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An appreciation of Floyd Westerman

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In San Diego recently to meet with tribal leaders at the NIGA conference,
we ran into Floyd Westerman. Floyd - Red Crow - is the Lakota musician,
actor and all-around activist who is the true eyapaha to Indian country.
Indeed, eyapaha - title of the camp crier of old who summoned the people to
action - is a mantle that Floyd Westerman wears well.

Floyd is respected, loved and befriended throughout Indian country. Not
long ago, when we announced to Vine Deloria Jr. that he had won our
American Indian Visionary Award for 2005, he said, "You should have given
it to Floyd."

A lot of people in Indian country put through prayers when Floyd, a
longtime smoker, underwent a lung transplant operation just months ago.
People far and wide invoked strength and recovery for a man who has given a
great deal to Indian people.

Thus to see the great eyapaha, Red Crow, walking briskly and vigorously
down the sidewalk in San Diego was a welcome and reassuring sign that the
activist years - the formative, free-for-all but highly creative years of
the Indian national movement for political and economic recovery - are not
so far behind us. Floyd gave us a fist-to-fist salute with a wink that
carried the recognition of memories of a generation or more.

A salute and appreciation is expressed here to the life and career of Floyd
Westerman, Red Crow. Many people throughout Indian country have their
memories and anecdotes of Floyd, who gave more selfless time and effort to
Indian causes than most parents give their children.

Just to share a couple of stories:

One is Floyd showing up unexpectedly in camps along the Longest Walk to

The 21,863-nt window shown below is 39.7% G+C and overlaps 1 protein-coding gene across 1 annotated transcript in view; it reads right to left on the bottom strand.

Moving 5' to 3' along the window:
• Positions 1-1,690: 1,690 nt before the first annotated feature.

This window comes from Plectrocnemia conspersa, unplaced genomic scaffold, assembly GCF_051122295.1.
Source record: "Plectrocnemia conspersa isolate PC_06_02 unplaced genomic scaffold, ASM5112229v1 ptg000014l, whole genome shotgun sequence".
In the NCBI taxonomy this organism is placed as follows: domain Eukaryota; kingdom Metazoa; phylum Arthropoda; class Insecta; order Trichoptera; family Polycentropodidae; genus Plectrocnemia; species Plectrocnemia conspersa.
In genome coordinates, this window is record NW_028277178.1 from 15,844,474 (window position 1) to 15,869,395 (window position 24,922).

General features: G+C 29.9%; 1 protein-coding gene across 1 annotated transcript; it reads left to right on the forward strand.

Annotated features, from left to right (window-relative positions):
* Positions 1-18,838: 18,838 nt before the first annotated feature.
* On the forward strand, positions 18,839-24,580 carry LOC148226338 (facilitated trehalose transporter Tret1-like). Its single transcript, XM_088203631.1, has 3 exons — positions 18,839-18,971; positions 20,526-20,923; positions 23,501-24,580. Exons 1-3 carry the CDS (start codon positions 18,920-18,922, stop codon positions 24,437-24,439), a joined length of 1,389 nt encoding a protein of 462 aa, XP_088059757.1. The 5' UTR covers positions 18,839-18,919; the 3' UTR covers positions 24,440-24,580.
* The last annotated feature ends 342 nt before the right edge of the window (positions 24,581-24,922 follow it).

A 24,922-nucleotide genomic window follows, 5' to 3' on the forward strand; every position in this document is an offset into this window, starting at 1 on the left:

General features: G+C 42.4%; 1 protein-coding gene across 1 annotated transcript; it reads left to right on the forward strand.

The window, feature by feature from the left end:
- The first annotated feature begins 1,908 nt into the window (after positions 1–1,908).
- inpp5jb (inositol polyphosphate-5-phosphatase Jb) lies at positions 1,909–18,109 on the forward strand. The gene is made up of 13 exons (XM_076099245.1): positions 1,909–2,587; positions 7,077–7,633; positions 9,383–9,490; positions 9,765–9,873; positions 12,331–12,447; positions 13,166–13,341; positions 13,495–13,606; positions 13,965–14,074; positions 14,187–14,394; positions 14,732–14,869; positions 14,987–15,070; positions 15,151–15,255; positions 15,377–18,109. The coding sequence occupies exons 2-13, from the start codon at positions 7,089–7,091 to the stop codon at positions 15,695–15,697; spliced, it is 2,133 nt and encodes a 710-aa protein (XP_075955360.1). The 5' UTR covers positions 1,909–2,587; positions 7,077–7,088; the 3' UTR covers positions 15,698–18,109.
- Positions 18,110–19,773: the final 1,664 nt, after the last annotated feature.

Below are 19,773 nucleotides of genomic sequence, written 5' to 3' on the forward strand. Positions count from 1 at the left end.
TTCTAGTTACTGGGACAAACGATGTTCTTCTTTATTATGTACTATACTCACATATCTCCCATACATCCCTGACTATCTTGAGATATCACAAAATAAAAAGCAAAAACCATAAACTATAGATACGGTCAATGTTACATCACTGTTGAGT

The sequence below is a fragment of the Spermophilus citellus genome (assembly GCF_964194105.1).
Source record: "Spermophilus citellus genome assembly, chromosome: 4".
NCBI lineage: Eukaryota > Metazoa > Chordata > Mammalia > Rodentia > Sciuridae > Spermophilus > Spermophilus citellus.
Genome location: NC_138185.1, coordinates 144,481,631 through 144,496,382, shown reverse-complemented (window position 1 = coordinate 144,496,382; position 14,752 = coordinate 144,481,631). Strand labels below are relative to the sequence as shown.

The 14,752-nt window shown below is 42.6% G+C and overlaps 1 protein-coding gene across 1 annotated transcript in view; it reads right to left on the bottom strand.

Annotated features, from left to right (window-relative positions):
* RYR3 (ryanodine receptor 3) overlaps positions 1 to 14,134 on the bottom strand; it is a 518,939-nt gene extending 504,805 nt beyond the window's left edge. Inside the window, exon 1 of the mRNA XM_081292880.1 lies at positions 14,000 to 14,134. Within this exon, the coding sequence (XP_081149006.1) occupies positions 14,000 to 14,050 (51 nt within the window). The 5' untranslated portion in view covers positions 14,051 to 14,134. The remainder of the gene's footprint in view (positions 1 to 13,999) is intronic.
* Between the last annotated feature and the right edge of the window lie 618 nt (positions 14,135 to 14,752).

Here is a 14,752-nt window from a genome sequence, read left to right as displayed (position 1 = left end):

Washington in 1978, when it seemed Indians from all over the country
converged into a river of humanity to protest anti-Indian legislation. No
matter how out-of-the-way the place, suddenly there was Floyd with his
guitar to entertain the Indian troops. He would travel and sleep in the
back of pick-up trucks; he would eat what there was for the camp, no
privilege expected.

There were many mishaps, victories and disappointments during that hot,
long summer, but Floyd never failed to arouse good sentiments and rally the
folks. His monologues between songs truly carried the Indian news and
old-time wisdom of elders from across the hemisphere.

Another is when he came to Akwesasne Territory in upstate New York in the
midst of a local civil war among Mohawks. That was back in 1979 and 1980,
the time of the traditional Mohawk encampment at Raquette Point on the St.
Regis Reservation. The whole traditional Iroquois community, including many
of the activists now turned tribal leaders who don't work together anymore,
came out to support the stand at Raquette Point, which saw over 20 Indian
families barricaded with weapons to defend their longhouse chiefs and clan
mothers from attack and arrest by New York State troopers.

That time, Floyd came through police barriers, via a clandestine river
route, to be with the traditional Indians and play and sing his songs for
the encamped families. Again, he came as one of the folks, no fanfare, no
glitz allowed. Trailed by television actor Max Gail, who was filming a
documentary on Indians, Floyd later generated support for the embattled